The garage and the conservatory had become a place in her house that reminded her of tragic events, until she got help.
Editor’s note: This article was originally published on December 4, 2020. It has since been updated.
Caroline Blanchard from Scunthorpe is terrified of two rooms in her own house that trigger memories she doesn't want to remember. The heartbroken mother had not fully recovered from one traumatic event when another followed and it shattered her completely.
It all began when she lost her 7-year-old daughter Natasha to a tragic accident back in 2007. According to Grimbsy Live, the little girl was playing in the garden with her brother Reece when she asked if she could play on the neighbor’s mini-moto bike. While Caroline's husband, Paul went to get her helmet, Natasha rode the bike and struck her head on a cupboard in the garage.
Even though she endured a severe injury to her head she told Paul, "It’s OK, Daddy," and gave him a pat on the back. Two days later she passed away in the hospital. Recalling the tragedy, a tearful Caroline said on tonight's show, "I just remember the surgeon coming in and telling me she was bleeding that badly she couldn't stop it." The little one had to be taken off the life-support machine and two days later she passed away.
Unfortunately, Paul never recovered from the guilt and would sit in the garage for hours. Even though Caroline became a mom to a daughter in 2012 with the hopes of a "new chapter in their lives," things didn't change. She said that her husband lost the "sparkle" from his eye. His health became worse as time went by and the doctors telling him that the pain he was feeling was due to anxiety.
Miss you both so much, I will always love you ❤️❤️ xxx pic.twitter.com/VF017izYuQ— Caroline Blanchard (@blanche34) March 4, 2019
Just a few days after suffering from chest pains, Paul suffered a cardiac arrest in 2016. Caroline and her daughter witnessed the distressing sight. He was kept on life support but 10 days later, Caroline had to make the horrifying decision of switching it off once again. The grieving mum and wife was left with two places in the house that reminded her of loss - the garage, and the conservatory. However, there were still memories attached to the house and so she decided to stay back, reported The Mirror.
Missing you on Fathers Day and everyday ❤️❤️❤️ xxx Look after my baby girl xxx pic.twitter.com/WmZqc97HF5— Caroline Blanchard (@blanche34) June 16, 2019
This is when people from BBC's show DIY SOS: The Big Build and local tradespeople came to her rescue. They helped her rebuild the place so that she and her family didn't have to relive the heartbreaking memory every day. An emotional Reece told the presenter Nick Knowles, "I just wish I could see my dad again. That would be amazing if I could."
A friend of Caroline divulged, "Caroline, Reece, and Paige are grieving and trying to rebuild their lives without their father, husband, and sister. But there are two huge obstacles to their mental health; the daily visual reminders of the garage and the conservatory, where their two loved ones died."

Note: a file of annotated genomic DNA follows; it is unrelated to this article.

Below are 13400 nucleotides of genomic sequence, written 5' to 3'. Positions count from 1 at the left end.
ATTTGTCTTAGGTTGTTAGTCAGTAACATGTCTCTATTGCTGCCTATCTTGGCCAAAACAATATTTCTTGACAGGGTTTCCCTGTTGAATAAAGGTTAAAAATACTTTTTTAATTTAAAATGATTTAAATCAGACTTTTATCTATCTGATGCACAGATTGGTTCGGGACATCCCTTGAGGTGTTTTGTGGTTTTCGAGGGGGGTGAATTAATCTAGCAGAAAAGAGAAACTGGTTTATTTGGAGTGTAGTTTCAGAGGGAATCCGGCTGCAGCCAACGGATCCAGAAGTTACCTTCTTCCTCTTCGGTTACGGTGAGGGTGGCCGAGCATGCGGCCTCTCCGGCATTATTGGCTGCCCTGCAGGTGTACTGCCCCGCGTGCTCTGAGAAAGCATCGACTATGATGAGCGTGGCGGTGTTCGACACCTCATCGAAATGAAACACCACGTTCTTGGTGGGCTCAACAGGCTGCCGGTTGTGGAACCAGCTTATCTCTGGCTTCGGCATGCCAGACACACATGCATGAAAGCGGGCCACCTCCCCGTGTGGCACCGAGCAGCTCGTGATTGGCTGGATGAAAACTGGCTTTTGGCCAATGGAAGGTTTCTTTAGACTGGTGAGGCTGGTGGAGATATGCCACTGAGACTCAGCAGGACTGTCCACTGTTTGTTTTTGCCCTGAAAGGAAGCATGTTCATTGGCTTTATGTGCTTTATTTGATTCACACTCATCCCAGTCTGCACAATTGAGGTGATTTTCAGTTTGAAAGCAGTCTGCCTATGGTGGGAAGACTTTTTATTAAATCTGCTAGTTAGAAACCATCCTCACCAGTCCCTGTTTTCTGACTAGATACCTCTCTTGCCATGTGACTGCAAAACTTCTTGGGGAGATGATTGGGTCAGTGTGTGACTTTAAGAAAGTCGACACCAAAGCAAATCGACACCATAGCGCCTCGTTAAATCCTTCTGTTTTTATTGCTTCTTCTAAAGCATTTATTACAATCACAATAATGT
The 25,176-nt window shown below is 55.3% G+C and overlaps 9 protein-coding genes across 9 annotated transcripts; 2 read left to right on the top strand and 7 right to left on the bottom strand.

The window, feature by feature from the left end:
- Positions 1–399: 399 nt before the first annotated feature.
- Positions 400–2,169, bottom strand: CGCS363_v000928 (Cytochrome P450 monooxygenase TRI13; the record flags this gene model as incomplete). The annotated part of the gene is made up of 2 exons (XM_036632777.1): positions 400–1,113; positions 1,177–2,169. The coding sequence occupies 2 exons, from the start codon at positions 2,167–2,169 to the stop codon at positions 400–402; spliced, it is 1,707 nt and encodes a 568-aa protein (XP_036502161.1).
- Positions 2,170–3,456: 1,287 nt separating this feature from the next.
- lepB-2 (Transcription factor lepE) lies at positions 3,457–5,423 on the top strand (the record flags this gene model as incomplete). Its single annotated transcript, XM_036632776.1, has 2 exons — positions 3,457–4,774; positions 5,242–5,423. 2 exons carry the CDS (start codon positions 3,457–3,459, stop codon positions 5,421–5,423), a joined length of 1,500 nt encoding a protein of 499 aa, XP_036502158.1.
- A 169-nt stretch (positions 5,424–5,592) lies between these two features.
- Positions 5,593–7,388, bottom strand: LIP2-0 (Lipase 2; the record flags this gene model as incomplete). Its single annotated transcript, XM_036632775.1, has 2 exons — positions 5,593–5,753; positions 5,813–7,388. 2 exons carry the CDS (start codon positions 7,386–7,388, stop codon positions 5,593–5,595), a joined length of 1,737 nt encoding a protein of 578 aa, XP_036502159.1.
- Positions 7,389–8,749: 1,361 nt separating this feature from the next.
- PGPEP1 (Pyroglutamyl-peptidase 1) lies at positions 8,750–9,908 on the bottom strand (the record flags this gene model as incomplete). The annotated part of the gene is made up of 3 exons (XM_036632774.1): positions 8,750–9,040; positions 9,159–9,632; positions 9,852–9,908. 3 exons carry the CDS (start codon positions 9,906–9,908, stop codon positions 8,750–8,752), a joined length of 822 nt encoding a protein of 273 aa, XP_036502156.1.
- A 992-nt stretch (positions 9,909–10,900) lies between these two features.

The friend added, "Caroline and Reece are going through grief counselling but back at home they’re constantly reliving the traumas, as the garage is a monument in the middle of the back garden to Natasha’s death and is where Paul lost himself to his grief."
Happy times love hearing his voice ❤️❤️ xxx pic.twitter.com/u5Db0EsSLP— Caroline Blanchard (@blanche34) May 28, 2019
Almost all of the building material was donated by local tradespeople and suppliers with almost 300 volunteers arriving to help the family. They decided to remove the conservatory entirely and replace the garage with something new.
Executive Producer of the show, Paolo Proto, said, "To see so many incredible volunteers come out and support a local family is truly heart-warming, and I’d like to take this opportunity to thank every last one of them."
"The community of volunteers and trades has changed the lives of Caroline and her family and left a legacy that will continue long after the TV program is forgotten. It’s amazing what can be done when people help each other," he added.
Acknowledging everyone who worked on the project, Knowles said, "We weren't sure ourselves whether we could do this as a five-day build. But it's pretty amazing what you've achieved. Remember that you've made the change, not us."
Caroline took to Twitter to appreciate Knowles and wrote, "Today my son got to spend a few hours with this truly caring man, with all Reece has suffered he has come away feeling so positive about our future as a family, could never thank him enough for what a difference he has made."
Today my son got to spend a few hours with this truly caring man, with all Reece has suffered he has come away feeling so positive about our future as a family, could never thank him enough for what a difference he has made ❤️❤️ xxx pic.twitter.com/zbEBEVYLBw— Caroline Blanchard (@blanche34) April 26, 2019